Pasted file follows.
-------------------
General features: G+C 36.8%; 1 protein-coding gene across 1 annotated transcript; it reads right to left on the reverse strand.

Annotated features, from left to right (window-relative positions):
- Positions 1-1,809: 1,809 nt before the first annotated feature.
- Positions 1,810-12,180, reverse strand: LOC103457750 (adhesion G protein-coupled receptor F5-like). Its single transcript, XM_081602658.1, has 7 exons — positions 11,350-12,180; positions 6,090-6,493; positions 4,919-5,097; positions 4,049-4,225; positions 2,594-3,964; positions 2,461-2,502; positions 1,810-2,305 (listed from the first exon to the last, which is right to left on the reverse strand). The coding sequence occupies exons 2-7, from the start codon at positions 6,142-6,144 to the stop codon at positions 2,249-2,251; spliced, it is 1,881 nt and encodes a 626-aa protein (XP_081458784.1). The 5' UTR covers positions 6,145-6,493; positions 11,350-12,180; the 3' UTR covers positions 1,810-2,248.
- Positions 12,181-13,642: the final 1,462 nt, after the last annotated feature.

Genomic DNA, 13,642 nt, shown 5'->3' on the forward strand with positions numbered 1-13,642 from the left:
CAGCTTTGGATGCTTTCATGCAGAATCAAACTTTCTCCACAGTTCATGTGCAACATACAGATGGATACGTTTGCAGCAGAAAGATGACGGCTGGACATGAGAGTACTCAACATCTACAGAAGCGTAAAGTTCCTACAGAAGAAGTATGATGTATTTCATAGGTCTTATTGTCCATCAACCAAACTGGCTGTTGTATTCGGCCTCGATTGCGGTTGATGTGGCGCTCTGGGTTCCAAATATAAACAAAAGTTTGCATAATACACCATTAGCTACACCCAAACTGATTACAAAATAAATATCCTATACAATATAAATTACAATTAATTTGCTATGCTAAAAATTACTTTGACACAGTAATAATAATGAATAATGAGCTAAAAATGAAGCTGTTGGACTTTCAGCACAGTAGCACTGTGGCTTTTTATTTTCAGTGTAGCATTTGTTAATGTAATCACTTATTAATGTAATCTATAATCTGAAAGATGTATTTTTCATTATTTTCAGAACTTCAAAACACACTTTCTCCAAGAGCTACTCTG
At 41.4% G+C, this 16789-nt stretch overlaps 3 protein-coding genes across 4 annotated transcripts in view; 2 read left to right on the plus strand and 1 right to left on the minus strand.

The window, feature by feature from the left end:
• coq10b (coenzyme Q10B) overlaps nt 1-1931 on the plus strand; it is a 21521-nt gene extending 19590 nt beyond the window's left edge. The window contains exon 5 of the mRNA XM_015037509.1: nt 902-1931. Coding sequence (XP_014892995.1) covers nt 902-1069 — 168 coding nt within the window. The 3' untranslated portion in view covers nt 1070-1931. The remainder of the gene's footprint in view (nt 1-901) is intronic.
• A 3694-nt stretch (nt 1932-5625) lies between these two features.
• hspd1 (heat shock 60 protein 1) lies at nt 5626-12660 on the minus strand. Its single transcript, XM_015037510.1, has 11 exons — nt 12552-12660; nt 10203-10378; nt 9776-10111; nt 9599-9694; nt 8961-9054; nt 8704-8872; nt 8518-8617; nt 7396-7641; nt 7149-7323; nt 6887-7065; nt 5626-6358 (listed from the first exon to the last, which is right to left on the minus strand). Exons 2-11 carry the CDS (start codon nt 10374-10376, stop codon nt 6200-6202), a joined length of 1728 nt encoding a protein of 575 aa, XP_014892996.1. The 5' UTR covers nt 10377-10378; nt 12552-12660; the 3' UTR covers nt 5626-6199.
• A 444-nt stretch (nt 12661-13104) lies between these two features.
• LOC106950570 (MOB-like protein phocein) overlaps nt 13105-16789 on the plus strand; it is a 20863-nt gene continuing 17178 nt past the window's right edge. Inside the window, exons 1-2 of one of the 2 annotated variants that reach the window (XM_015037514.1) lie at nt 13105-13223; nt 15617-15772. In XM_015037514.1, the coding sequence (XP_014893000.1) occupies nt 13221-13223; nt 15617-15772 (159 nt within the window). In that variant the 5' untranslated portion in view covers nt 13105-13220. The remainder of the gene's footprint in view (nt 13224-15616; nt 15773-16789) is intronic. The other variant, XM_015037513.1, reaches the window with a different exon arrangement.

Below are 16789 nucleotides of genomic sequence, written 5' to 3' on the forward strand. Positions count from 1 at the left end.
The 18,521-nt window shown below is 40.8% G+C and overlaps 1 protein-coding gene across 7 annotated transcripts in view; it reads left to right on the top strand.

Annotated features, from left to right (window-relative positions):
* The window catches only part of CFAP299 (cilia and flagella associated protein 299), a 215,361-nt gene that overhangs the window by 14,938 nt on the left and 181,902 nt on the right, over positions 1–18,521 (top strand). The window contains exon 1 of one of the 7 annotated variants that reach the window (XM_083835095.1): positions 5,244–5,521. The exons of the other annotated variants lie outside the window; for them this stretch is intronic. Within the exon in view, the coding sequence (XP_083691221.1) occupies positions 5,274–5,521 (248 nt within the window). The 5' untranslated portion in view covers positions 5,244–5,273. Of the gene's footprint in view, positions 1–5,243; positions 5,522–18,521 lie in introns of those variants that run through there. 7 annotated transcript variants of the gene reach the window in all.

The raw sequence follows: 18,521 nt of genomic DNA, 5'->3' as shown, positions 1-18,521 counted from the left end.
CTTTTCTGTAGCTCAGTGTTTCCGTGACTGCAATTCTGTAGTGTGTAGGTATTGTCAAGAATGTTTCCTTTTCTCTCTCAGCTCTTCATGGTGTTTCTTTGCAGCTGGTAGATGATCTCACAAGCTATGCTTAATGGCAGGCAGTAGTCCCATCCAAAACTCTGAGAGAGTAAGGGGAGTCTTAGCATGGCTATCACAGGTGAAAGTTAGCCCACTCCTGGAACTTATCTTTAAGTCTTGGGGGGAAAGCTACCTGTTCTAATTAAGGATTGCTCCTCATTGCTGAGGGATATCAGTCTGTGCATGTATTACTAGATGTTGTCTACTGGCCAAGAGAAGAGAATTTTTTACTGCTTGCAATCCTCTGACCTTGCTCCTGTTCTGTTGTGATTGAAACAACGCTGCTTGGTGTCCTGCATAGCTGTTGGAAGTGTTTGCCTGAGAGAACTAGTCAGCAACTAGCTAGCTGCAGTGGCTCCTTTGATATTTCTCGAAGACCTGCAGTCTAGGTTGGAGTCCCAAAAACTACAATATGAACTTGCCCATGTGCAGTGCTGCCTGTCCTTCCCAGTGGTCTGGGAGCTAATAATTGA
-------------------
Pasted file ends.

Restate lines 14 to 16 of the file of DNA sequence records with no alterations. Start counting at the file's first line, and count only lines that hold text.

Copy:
• LOC106950570 (MOB-like protein phocein) overlaps nt 13105-16789 on the plus strand; it is a 20863-nt gene continuing 17178 nt past the window's right edge. Inside the window, exons 1-2 of one of the 2 annotated variants that reach the window (XM_015037514.1) lie at nt 13105-13223; nt 15617-15772. In XM_015037514.1, the coding sequence (XP_014893000.1) occupies nt 13221-13223; nt 15617-15772 (159 nt within the window). In that variant the 5' untranslated portion in view covers nt 13105-13220. The remainder of the gene's footprint in view (nt 13224-15616; nt 15773-16789) is intronic. The other variant, XM_015037513.1, reaches the window with a different exon arrangement.

Below are 16789 nucleotides of genomic sequence, written 5' to 3' on the forward strand. Positions count from 1 at the left end.
The 18,521-nt window shown below is 40.8% G+C and overlaps 1 protein-coding gene across 7 annotated transcripts in view; it reads left to right on the top strand.